Perhaps part of the problem here is linguistic. We're stuck with the use of the word "belief" to cover a whole range of possibilites, from scientific certainties "I believe the Earth orbits the Sun" to statistical probabilities "I believe there's a 60% chance of showers today" to completely untestable matters of faith "I believe in the Flying Spagetti Monster 'cause he touched me with His Noodly Appendage". Scientifically calculable facts re global warming are thus, by a trick of linguistic, placed on the same footing as religious opinions.

John B

The word "belief" was coined by the AGW supporters.

Belief belongs to religions, not science.

Unfortunately, most AGW people treat global warming )sorry: climate change) in a religious manner.


Sorry, but no. The word "belief" has been in the English language for centuries, and AFAIK had the same (mis)usage.

It's also quite obvious that the AGW denialists resort to belief - in the negative "I don't believe" sense - as much, if not more, than those who understand the science of AGW.

Joshua Northey

"more skeptical about the *consequences* of climate change".

There is the rub.

I think the science about *what is happening/current trends* is generally accurate, but when giving the accompanying narrative the research frequently gives completely inappropriate and scientifically unfounded narrative on the *consequences/human impacts*.

I would consider myself highly literate and numerate. I don't work in science, but did very well at it in school and devote a fair amount of leisure time to reading journals and listening to podcasts regarding recent developments. There are several things going on IHMO.

1) This is news people don't want to hear and there has been an active disinformation campaign about it, scientists in an effort to overcome this, try to personalize the stories in a way that leads to exaggerating consequences.
2) Scientists studying the climate/ecosystem correlate extremely strongly with those people who value it intrinsically most highly, they see the loss of polar bears as a major loss to the world, others who don't hold polar bears as intrinsically valuable don't see it as an issue.
3) Your article about how the climate in Iowa is getting slightly drier isn't going to get picked up in a major journal. On the other hand your article called "THE END OF CORN" very well might.
4) Grant applications and compensation committees depend on having big splashy research with large implications and media attention, not on accurate science.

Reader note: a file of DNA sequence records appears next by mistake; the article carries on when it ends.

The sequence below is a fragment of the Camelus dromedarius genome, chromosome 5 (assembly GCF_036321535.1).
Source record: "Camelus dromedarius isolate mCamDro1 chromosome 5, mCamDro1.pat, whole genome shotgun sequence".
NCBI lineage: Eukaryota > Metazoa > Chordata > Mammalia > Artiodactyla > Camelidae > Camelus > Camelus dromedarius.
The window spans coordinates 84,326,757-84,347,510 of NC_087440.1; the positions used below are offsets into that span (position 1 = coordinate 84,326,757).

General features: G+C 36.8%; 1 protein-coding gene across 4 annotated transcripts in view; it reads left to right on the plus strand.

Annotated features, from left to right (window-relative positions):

Just to be clear I think humans are warming the planet through there activity, and this will have a lot of noticeable effects on the world around us. I just don't think those effects will be that important or difficult to manage. Habitat destruction is at least as much, if not more of a concern if you intrinsically value the ecosystem.

When you see an article in a major journal stating sea level rise will make New York City is a total loss and we need to relocate everybody, and then later read the rise is 1.5ft over 100 years; You know that they are exaggerating consequences. New York City's mean elevation is 15ft, sure some of the city might need to be given up, or expensive projects commissioned, but this is not some existential threat, it will not involve relocating the city. Subtle exaggerations like that happen all the time in the narrative sections of articles and it undermines the overall credibility of the science (which is regrettable).

There is also the whole side issue of warming actually being good for the planet as it will increase the carrying capacity and free up a lot of unusable land, but that is a debate for 50 or 100 years from now.


Mike B

I blame the complete lack of intellectual debate and genuine options on how to mitigate climate change as the root case of this massive pushback on the generally accepted science. For both sides the debate takes the form of IF Greenhouse Gas Induced Climate Change THEN Reduce Greenhouse Gas emissions. Therefore the battle has been completely centered on the entire validity of Greenhouse Gas Induced Climate Change. The skeptics feel if they lose on that point the floodgates will be opened and they'll be driving around on mopeds for the rest of their lives. To their detriment principle proponents of climate change have been trying to reduce "human impact" on the environment for decades and they view this as the best wedge through which to deal with a whole host of environmental problems from land use to transportation policy.